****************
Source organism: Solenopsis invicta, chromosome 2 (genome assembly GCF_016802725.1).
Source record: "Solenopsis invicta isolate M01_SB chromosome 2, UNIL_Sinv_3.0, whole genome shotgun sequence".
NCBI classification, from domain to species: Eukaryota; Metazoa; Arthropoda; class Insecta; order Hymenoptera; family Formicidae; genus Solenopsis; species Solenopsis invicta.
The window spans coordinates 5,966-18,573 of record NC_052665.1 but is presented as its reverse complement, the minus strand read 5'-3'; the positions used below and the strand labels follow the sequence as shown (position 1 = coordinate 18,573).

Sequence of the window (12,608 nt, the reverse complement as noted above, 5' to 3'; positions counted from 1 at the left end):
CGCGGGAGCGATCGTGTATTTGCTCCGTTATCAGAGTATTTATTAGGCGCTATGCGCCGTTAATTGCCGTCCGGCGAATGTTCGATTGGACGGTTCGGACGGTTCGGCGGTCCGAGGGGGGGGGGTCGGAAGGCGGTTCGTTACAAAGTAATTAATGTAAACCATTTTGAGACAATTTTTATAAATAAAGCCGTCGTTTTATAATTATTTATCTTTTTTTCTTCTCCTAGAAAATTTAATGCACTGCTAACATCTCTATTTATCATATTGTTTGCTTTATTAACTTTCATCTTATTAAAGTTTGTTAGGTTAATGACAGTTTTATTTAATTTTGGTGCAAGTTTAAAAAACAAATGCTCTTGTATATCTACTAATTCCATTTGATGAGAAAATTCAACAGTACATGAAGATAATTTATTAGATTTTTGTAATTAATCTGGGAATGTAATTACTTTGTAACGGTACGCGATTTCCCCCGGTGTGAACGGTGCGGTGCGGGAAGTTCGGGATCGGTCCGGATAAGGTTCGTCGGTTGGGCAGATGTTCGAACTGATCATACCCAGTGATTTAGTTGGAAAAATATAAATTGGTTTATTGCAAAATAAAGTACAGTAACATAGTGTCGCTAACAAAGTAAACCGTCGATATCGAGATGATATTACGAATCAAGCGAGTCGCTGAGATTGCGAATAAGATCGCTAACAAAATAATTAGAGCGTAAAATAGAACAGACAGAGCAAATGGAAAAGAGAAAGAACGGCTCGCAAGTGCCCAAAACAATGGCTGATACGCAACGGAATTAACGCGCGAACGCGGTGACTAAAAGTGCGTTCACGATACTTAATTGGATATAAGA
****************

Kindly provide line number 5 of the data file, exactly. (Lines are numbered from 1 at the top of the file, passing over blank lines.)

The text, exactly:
Sequence of the window (12,608 nt, the reverse complement as noted above, 5' to 3'; positions counted from 1 at the left end):